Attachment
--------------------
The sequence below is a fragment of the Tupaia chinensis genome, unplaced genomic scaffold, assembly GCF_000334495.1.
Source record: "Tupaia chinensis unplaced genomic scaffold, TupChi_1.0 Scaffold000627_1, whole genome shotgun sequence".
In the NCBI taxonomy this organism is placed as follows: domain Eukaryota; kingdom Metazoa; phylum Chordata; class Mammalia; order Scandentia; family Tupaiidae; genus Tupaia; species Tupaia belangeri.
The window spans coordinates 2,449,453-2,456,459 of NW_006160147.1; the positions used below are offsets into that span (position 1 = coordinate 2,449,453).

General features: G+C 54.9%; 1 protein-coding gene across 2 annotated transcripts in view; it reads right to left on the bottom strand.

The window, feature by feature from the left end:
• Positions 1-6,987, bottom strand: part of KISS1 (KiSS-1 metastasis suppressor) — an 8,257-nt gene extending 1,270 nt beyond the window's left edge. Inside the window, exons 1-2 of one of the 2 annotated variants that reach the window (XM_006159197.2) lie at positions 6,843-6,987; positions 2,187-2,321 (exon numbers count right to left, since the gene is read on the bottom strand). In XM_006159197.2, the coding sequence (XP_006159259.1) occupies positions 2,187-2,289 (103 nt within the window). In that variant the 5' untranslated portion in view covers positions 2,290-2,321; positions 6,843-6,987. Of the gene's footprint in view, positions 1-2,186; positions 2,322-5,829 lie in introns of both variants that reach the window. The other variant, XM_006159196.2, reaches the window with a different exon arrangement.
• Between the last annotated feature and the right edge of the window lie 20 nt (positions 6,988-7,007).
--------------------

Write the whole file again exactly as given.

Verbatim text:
The sequence below is a fragment of the Tupaia chinensis genome, unplaced genomic scaffold, assembly GCF_000334495.1.
Source record: "Tupaia chinensis unplaced genomic scaffold, TupChi_1.0 Scaffold000627_1, whole genome shotgun sequence".
In the NCBI taxonomy this organism is placed as follows: domain Eukaryota; kingdom Metazoa; phylum Chordata; class Mammalia; order Scandentia; family Tupaiidae; genus Tupaia; species Tupaia belangeri.
The window spans coordinates 2,449,453-2,456,459 of NW_006160147.1; the positions used below are offsets into that span (position 1 = coordinate 2,449,453).

General features: G+C 54.9%; 1 protein-coding gene across 2 annotated transcripts in view; it reads right to left on the bottom strand.

The window, feature by feature from the left end:
• Positions 1-6,987, bottom strand: part of KISS1 (KiSS-1 metastasis suppressor) — an 8,257-nt gene extending 1,270 nt beyond the window's left edge. Inside the window, exons 1-2 of one of the 2 annotated variants that reach the window (XM_006159197.2) lie at positions 6,843-6,987; positions 2,187-2,321 (exon numbers count right to left, since the gene is read on the bottom strand). In XM_006159197.2, the coding sequence (XP_006159259.1) occupies positions 2,187-2,289 (103 nt within the window). In that variant the 5' untranslated portion in view covers positions 2,290-2,321; positions 6,843-6,987. Of the gene's footprint in view, positions 1-2,186; positions 2,322-5,829 lie in introns of both variants that reach the window. The other variant, XM_006159196.2, reaches the window with a different exon arrangement.
• Between the last annotated feature and the right edge of the window lie 20 nt (positions 6,988-7,007).